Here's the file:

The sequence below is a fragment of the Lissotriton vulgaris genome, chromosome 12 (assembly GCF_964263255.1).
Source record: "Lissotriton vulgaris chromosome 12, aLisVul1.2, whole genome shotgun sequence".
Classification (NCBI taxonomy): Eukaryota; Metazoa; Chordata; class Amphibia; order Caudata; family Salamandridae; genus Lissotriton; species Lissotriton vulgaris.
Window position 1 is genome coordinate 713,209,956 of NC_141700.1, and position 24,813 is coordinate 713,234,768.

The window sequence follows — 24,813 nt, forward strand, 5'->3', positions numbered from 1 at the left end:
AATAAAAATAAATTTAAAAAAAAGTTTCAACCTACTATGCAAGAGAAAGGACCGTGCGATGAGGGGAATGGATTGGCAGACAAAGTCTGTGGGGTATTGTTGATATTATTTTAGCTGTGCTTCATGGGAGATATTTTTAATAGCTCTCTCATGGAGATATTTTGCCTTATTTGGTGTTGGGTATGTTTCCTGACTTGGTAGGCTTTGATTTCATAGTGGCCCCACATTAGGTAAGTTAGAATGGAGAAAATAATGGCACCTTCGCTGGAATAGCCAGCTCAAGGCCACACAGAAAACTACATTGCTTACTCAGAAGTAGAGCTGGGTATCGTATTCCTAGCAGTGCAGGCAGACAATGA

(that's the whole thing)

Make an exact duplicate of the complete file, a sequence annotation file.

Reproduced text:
The sequence below is a fragment of the Lissotriton vulgaris genome, chromosome 12 (assembly GCF_964263255.1).
Source record: "Lissotriton vulgaris chromosome 12, aLisVul1.2, whole genome shotgun sequence".
Classification (NCBI taxonomy): Eukaryota; Metazoa; Chordata; class Amphibia; order Caudata; family Salamandridae; genus Lissotriton; species Lissotriton vulgaris.
Window position 1 is genome coordinate 713,209,956 of NC_141700.1, and position 24,813 is coordinate 713,234,768.

The window sequence follows — 24,813 nt, forward strand, 5'->3', positions numbered from 1 at the left end:
AATAAAAATAAATTTAAAAAAAAGTTTCAACCTACTATGCAAGAGAAAGGACCGTGCGATGAGGGGAATGGATTGGCAGACAAAGTCTGTGGGGTATTGTTGATATTATTTTAGCTGTGCTTCATGGGAGATATTTTTAATAGCTCTCTCATGGAGATATTTTGCCTTATTTGGTGTTGGGTATGTTTCCTGACTTGGTAGGCTTTGATTTCATAGTGGCCCCACATTAGGTAAGTTAGAATGGAGAAAATAATGGCACCTTCGCTGGAATAGCCAGCTCAAGGCCACACAGAAAACTACATTGCTTACTCAGAAGTAGAGCTGGGTATCGTATTCCTAGCAGTGCAGGCAGACAATGA